Las Vegas Police Claim Camera-Wielding Citizens Compromising Officer Safety

Discussion in 'Photography, Law & Travel' started by Carlos Miller @ PINAC, May 3, 2013.

  1. Las Vegas police are accusing so-called sovereign citizens of posing a threat to their safety because they tend to video record them during traffic stops.
    But if all they are wielding are cameras, then police should have no fear for their safety, even if the U.S. Government does define the sovereign citizen movement as a domestic terrorist group.
    Here is how Wikipedia describes the sovereign citizen movement:
    The sovereign citizen movement is a loose grouping of American litigants, commentators, and financial scheme promoters. Self-described sovereign citizens take the position that they are answerable only to common law and are not subject to any statutes or proceedings at the federal, state or municipal levels, or that they do not recognize U.S. currency and that they are “free of any legal constraints”.[1][2][3] They especially reject most forms of taxation as illegitimate.[4] Participants in the movement argue this concept in opposition to “federal citizens” who, they say, have unknowingly forfeited their rights by accepting some aspect of federal law.[5]
    The United States Federal Bureau of Investigation (FBI) classifies “sovereign citizens” among domestic terror threats as anti-government extremists.[6] In 2010 the Southern Poverty Law Center (SPLC) estimated that approximately 100,000 Americans were “hard-core sovereign believers” with another 200,000 “just starting out by testing sovereign techniques for resisting everything from speeding tickets to drug charges.”[7]​
    So if that’s the case, then police should have no trouble finding something to charge them that has nothing to do with video recording them in public, which is completely legal.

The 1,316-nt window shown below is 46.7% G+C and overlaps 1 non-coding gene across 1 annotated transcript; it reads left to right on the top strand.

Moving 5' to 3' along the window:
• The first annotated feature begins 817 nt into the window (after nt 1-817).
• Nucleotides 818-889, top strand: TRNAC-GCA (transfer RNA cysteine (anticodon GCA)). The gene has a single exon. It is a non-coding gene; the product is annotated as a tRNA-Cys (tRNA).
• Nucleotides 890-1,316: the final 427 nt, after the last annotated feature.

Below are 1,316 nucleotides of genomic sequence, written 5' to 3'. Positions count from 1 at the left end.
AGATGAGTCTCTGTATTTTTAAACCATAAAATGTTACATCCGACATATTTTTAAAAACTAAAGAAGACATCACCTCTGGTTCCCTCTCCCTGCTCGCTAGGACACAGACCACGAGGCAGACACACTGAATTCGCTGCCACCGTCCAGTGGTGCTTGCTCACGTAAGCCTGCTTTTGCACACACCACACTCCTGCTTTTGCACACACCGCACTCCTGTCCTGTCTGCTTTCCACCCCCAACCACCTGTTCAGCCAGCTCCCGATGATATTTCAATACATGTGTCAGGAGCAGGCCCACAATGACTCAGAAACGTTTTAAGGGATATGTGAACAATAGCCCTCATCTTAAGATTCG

But Fox5 News in Las Vegas came out with an investigative “special report” titled “Video Vigilantes: Are They Going Too Far?” in which they failed to mention a single instance of camera-wielding sovereign citizens who caused any harm to police officers.
    Wikipedia does report that law enforcement officers were killed by sovereign citizens in Louisiana and Arkansas and that Oklahoma City bombing accomplice Terry Nichols was a sovereign citizen but those guys were wielding something a little more lethal than cameras.
    According to the Fox5 News report:
    “We have had situations where a sovereign citizen was stopped, and they immediately got on their cell phone,” said Al Salinas, a Metro officer and director of the Southern Nevada Counter-Terrorism Center.
    “Within a short amount of time, a second vehicle arrives at the officer’s stop, and there are several individuals within that vehicle that are videotaping the police officer,” Salinas continued.
    While police acknowledge it is legal, they say it can cross a line, even threatening an officer’s safety.
    “Our concern is when the individuals, the citizens, become so aggressive with the videotaping, they approach upon the officer’s immediate area, immediate space, where it draws the officer’s attention away from where it should be,” said Salinas.​
    First of all, how is that different than when police call for back-up when they pull you over for a traffic violation? If so many police officers didn’t have a tendency to create their own version of the truth, there would be no need for camera-wielding citizens.
    Second of all, anybody who has any experience with cameras knows you can’t stand too close to your subject if you want to document it, so I hardly believe these guys are invading the cops’ “immediate area.”
    The truth is, we have seen endless cases of cops invading the immediate area of the camera-wielding citizen. Not the other way around.
    All that is taking place here is another attempt to equate camera-wielding citizens as domestic terrorists. And another example of the media falling for it.
    The post Las Vegas Police Claim Camera-Wielding Citizens Compromising Officer Safety appeared first on PINAC.

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